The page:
Founder, Project Row Houses

Rick Lowe 215 x 275Political activist and installation artist Rick Lowe left his native Alabama for Houston in 1985. In the time since, the painter-turned-volunteer has helped shape the city's Northern Third Ward thanks to his vision and creativity. 

Growing up on a sharecropping farm in the rural south, Lowe was raised amidst inequality, poverty and racism-social aspects that inspire works like his Project Row Houses. Founded in 1993, the nonprofit project initially centered around the revitalization of nearly two-dozen shotgun-style houses, but has since grown to 40 structures, which serve as a community arts center of sorts within the mostly African-American neighborhood. 

Today, Lowe continues his work with PRH and helps collaborate on similar ‘art-as-neighborhood-redevelopment' projects throughout the United States.

Project Row Houses

Birthplace...Born and raised in Alabama. 

Why I'm in Houston...Houston's a good place to be an artist. Things are fairly inexpensive. Lots of space. Lot's of freedom to do stuff.

Houston and Project Row Houses...I started Project Row Houses in 1993-ish. The city completely embraced it. [Could I have done this in another city with the same response?] Absolutely not. It's not very likely that you can have a fairly young artist with a completely new idea and have every major arts institution involved in the beginning.

Houston's art scene...It's grown. And I think that growth may have allowed for different pockets of the arts community to exist. When I arrived in the '80s, it felt like there was just one. It was just one community, and now there's several [communities] which is normal and typical as it grows. 

Station Museum

Where I take out of town guests...Project Row houses, the Station Museum, tool them around to some of my artist friends' spaces such as Jim Pirtle's Notsuoh in Downtown.

Favorite restaurants...I love dim sum. I found one just recently, Kim Son in Chinatown. They do dim sum on Saturdays and Sundays.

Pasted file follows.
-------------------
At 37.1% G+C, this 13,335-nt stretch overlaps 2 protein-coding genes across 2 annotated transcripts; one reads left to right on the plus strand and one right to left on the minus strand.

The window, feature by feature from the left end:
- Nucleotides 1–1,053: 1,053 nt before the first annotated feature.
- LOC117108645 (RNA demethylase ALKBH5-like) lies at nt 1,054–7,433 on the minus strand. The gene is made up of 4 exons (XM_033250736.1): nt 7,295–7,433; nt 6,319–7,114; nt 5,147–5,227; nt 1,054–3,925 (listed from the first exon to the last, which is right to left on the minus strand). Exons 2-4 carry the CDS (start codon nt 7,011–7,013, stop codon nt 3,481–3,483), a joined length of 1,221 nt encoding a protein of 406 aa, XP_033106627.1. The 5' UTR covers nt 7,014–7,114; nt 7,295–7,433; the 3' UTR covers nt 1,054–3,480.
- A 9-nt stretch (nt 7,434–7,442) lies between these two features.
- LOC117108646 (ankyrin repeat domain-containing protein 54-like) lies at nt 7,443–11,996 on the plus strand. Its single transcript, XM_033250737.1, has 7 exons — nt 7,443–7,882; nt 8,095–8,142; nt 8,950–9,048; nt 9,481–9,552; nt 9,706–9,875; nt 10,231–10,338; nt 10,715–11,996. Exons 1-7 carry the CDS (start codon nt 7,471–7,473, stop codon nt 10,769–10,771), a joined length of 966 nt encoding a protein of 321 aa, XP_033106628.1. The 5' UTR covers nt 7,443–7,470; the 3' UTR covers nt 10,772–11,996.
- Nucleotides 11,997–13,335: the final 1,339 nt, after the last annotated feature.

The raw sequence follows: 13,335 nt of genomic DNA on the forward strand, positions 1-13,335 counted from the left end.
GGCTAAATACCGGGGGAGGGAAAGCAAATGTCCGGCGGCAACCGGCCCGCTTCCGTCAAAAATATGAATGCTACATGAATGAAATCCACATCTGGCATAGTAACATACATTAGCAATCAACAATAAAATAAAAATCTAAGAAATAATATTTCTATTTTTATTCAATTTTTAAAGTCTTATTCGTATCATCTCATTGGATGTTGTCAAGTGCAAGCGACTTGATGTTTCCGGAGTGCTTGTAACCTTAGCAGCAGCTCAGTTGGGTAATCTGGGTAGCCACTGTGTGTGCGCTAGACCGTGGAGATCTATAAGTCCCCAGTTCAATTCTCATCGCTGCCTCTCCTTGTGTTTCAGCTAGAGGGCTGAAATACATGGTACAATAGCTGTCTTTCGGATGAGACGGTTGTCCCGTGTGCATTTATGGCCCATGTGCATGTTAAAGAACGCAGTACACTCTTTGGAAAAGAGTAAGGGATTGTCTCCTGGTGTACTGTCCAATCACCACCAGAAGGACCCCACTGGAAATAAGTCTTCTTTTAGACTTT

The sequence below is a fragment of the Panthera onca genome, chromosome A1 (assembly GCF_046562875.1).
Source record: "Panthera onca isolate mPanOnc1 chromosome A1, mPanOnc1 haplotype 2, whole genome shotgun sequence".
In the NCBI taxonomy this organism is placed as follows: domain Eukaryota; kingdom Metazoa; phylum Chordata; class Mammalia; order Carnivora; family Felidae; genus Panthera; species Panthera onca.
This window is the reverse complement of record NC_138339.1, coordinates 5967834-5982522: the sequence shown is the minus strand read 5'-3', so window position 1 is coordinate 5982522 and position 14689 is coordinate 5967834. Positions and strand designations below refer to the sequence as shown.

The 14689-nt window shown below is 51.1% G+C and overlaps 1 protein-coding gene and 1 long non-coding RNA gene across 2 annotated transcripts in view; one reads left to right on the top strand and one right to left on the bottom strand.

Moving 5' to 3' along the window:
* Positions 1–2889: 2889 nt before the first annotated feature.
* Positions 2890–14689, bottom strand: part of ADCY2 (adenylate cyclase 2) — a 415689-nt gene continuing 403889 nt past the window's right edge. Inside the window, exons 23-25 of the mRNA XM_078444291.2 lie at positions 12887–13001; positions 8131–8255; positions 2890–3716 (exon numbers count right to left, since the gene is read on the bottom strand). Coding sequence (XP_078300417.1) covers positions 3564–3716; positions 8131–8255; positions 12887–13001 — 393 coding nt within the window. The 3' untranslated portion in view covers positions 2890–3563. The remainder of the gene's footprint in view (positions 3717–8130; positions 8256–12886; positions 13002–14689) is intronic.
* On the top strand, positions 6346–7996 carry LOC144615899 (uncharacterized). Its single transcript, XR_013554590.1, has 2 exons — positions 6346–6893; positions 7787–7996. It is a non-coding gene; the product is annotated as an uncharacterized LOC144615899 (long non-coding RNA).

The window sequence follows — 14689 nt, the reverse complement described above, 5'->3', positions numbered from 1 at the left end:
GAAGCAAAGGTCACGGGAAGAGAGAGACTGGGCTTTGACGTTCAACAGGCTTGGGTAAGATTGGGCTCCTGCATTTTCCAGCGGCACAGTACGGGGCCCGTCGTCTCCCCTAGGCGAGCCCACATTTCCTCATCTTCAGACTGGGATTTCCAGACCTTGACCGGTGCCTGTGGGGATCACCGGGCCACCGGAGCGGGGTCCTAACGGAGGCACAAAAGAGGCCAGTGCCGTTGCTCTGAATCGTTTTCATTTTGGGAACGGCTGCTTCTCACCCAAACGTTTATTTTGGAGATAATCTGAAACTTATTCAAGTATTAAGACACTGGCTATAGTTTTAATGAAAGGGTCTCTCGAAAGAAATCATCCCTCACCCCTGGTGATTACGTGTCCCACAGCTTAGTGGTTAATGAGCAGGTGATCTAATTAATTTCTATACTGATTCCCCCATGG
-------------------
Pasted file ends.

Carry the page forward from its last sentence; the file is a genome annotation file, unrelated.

Favorite place to experience Houston...I would probably say the Station Museum. It has an interesting mix, in the sense that the quality of the exhibitions are museum quality, installed within the guidelines of museumology, but on the other hand, it's an alternative space, so the shows don't feel fussy. They don't feel vetted in a way that a museum would. It has a certain kind of freshness about it that I really like.

Kim Son

Houston's hidden gem...I think Houston is full of little gems. For many people, Project Row Houses is one of those. A lot of people don't know about it and happen upon it. But I also think there a lot of these temples that are dispersed around the city. For me, because I know a lot of people in the creative communities, I get to find them and a lot of them are just individuals. My friend Nestor is building this incredible space in his backyard, and that's obviously not something everyone will get to see. But there are gems all over. 

How the Houston art scene stacks up against other cities...I think Houston is very different. It's a completely different arts community. It's not like New York. It's not like LA. It's not like Chicago. It has a completely different energy. One of the reasons I have stayed and like it here is because there's a lot of freedom. Things are possible here. You can do things here that are significant locally, but because of the scale you're able to do, you can have national impact. Whereas if you're doing something in New York, well... so what? And in LA, it's just much harder.